In May 2021, a Russian ransomware attack on Colonial Pipeline brought the major gas supplier to a standstill. It led to a massive fuel shortage, delayed flights and caused 17 states and Washington, D.C, to declare states of emergency.
The incident illustrated the vulnerability of our highly connected society and drove home the importance of cyber defense.
Bonnie Limmer '02 played a key role in the response to that breach — and uncovered important lessons that could prevent a future attack.
As the chief of production for the Cybersecurity and Infrastructure Security Agency (CISA), Limmer works to identify and share information about cyber threats and vulnerabilities so organizations can safeguard themselves. In the aftermath of the Colonial Pipeline attack, Limmer's team produced an advisory that outlined the attacker's tactics and shared steps the cyber community as well as organizations and corporations could implement to prevent similar attacks in the future.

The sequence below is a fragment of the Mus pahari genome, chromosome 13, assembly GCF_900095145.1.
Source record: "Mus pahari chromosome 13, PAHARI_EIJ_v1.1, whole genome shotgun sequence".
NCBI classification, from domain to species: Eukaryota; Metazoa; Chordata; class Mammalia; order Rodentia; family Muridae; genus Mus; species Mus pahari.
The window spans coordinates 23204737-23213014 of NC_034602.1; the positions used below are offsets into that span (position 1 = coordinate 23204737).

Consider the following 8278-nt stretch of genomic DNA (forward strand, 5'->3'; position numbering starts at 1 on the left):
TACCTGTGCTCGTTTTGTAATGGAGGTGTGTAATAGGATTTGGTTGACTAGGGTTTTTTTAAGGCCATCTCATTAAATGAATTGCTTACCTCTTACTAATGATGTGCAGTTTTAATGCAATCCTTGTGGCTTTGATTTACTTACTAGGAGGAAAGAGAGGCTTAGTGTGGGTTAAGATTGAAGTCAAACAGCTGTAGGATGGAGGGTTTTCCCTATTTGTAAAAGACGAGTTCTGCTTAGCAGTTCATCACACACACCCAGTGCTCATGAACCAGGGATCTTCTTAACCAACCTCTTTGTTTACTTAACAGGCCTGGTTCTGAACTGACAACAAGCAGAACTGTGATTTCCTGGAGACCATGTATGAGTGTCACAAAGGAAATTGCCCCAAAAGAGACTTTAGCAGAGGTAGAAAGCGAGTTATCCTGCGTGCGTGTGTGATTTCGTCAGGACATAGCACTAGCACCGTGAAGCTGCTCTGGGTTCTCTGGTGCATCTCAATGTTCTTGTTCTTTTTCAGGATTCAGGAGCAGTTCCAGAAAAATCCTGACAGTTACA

"In a U.S. cyber mission, the FBI is like the police and CISA is like the fire department," Limmer says. "We see the problem, rush to aid the victim and then gather information so we can educate the wider community. During that type of incident response, especially when there's public pressure and media attention, the operational tempo is high. You're trying to quickly weave pieces of information from various sources into a clear understanding of what happened and what to do about it — it requires strong communication, trust and teamwork."
Limmer credits her Bucknell education for helping her develop those collaboration skills. Limmer was a classics and English — literary studies double-major who wouldn't have predicted her career path.
After graduating, she took a technical writing job with a contracting company in support of the Office of Naval Intelligence. Her interest in learning new skills and willingness to lean into uncertainty eventually led to a position as a cybersecurity analyst for a contractor that worked with the FBI and the U.S. Department of Energy.
"While there are technical aspects to cybersecurity, at its core, it's really about connecting with people — the people behind the machines. I wake up every day surrounded by people who are trying to do good things for our society and help each other."